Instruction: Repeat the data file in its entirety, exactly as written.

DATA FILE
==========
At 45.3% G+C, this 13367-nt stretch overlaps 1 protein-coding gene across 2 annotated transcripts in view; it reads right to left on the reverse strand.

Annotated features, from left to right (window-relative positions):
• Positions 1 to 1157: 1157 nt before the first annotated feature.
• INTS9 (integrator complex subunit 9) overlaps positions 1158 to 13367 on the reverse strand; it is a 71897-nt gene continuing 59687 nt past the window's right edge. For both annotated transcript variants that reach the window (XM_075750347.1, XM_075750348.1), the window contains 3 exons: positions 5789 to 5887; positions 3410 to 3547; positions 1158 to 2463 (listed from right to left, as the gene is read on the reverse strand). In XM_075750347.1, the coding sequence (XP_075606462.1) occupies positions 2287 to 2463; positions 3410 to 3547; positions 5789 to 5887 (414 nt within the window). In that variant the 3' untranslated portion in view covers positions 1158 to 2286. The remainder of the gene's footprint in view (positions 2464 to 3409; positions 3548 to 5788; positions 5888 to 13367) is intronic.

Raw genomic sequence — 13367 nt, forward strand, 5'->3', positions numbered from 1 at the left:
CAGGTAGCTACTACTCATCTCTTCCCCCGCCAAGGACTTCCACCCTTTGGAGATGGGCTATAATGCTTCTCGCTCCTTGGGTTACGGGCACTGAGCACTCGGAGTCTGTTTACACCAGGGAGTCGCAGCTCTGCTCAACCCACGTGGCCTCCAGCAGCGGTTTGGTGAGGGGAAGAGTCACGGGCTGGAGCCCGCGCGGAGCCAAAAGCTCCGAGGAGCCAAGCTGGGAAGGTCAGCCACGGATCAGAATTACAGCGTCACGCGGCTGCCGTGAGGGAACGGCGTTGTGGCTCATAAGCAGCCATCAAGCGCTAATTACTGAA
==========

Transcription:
At 45.3% G+C, this 13367-nt stretch overlaps 1 protein-coding gene across 2 annotated transcripts in view; it reads right to left on the reverse strand.

Annotated features, from left to right (window-relative positions):
• Positions 1 to 1157: 1157 nt before the first annotated feature.
• INTS9 (integrator complex subunit 9) overlaps positions 1158 to 13367 on the reverse strand; it is a 71897-nt gene continuing 59687 nt past the window's right edge. For both annotated transcript variants that reach the window (XM_075750347.1, XM_075750348.1), the window contains 3 exons: positions 5789 to 5887; positions 3410 to 3547; positions 1158 to 2463 (listed from right to left, as the gene is read on the reverse strand). In XM_075750347.1, the coding sequence (XP_075606462.1) occupies positions 2287 to 2463; positions 3410 to 3547; positions 5789 to 5887 (414 nt within the window). In that variant the 3' untranslated portion in view covers positions 1158 to 2286. The remainder of the gene's footprint in view (positions 2464 to 3409; positions 3548 to 5788; positions 5888 to 13367) is intronic.

Raw genomic sequence — 13367 nt, forward strand, 5'->3', positions numbered from 1 at the left:
CAGGTAGCTACTACTCATCTCTTCCCCCGCCAAGGACTTCCACCCTTTGGAGATGGGCTATAATGCTTCTCGCTCCTTGGGTTACGGGCACTGAGCACTCGGAGTCTGTTTACACCAGGGAGTCGCAGCTCTGCTCAACCCACGTGGCCTCCAGCAGCGGTTTGGTGAGGGGAAGAGTCACGGGCTGGAGCCCGCGCGGAGCCAAAAGCTCCGAGGAGCCAAGCTGGGAAGGTCAGCCACGGATCAGAATTACAGCGTCACGCGGCTGCCGTGAGGGAACGGCGTTGTGGCTCATAAGCAGCCATCAAGCGCTAATTACTGAA